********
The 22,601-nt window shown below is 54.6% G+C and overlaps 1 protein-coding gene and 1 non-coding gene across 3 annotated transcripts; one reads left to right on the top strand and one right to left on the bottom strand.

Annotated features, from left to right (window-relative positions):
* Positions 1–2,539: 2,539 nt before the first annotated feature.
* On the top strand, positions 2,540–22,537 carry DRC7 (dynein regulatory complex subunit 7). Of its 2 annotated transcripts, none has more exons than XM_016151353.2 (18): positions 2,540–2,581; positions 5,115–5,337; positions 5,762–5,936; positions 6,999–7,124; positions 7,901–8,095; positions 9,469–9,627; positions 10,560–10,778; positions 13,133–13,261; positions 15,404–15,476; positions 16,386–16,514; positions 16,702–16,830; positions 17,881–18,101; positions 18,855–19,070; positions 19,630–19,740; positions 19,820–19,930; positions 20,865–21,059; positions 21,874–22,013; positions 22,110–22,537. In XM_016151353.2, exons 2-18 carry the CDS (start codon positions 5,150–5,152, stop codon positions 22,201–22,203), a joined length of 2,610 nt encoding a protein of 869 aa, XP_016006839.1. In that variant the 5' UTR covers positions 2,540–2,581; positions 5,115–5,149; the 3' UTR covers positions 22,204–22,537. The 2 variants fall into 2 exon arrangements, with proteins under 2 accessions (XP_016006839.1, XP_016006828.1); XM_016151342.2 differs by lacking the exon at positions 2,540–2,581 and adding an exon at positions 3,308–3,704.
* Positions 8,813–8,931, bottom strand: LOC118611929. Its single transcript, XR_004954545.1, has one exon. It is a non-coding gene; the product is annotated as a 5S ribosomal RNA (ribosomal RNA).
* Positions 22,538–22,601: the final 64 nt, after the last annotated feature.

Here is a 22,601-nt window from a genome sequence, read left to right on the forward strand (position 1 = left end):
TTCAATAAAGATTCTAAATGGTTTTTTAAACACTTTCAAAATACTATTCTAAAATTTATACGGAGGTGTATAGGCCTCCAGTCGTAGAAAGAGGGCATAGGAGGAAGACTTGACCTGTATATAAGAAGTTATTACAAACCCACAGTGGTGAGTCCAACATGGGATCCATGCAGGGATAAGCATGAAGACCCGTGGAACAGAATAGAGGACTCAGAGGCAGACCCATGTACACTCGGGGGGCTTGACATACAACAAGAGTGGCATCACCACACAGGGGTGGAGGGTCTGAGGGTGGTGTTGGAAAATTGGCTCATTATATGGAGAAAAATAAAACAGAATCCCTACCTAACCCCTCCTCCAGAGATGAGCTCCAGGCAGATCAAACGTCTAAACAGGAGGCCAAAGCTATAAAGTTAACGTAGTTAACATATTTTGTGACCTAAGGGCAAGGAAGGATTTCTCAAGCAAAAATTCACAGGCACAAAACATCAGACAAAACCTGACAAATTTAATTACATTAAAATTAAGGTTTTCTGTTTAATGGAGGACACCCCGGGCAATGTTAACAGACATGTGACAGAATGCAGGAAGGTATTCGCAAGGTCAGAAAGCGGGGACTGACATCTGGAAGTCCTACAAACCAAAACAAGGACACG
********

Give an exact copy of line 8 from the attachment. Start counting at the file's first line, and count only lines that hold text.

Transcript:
TTCAATAAAGATTCTAAATGGTTTTTTAAACACTTTCAAAATACTATTCTAAAATTTATACGGAGGTGTATAGGCCTCCAGTCGTAGAAAGAGGGCATAGGAGGAAGACTTGACCTGTATATAAGAAGTTATTACAAACCCACAGTGGTGAGTCCAACATGGGATCCATGCAGGGATAAGCATGAAGACCCGTGGAACAGAATAGAGGACTCAGAGGCAGACCCATGTACACTCGGGGGGCTTGACATACAACAAGAGTGGCATCACCACACAGGGGTGGAGGGTCTGAGGGTGGTGTTGGAAAATTGGCTCATTATATGGAGAAAAATAAAACAGAATCCCTACCTAACCCCTCCTCCAGAGATGAGCTCCAGGCAGATCAAACGTCTAAACAGGAGGCCAAAGCTATAAAGTTAACGTAGTTAACATATTTTGTGACCTAAGGGCAAGGAAGGATTTCTCAAGCAAAAATTCACAGGCACAAAACATCAGACAAAACCTGACAAATTTAATTACATTAAAATTAAGGTTTTCTGTTTAATGGAGGACACCCCGGGCAATGTTAACAGACATGTGACAGAATGCAGGAAGGTATTCGCAAGGTCAGAAAGCGGGGACTGACATCTGGAAGTCCTACAAACCAAAACAAGGACACG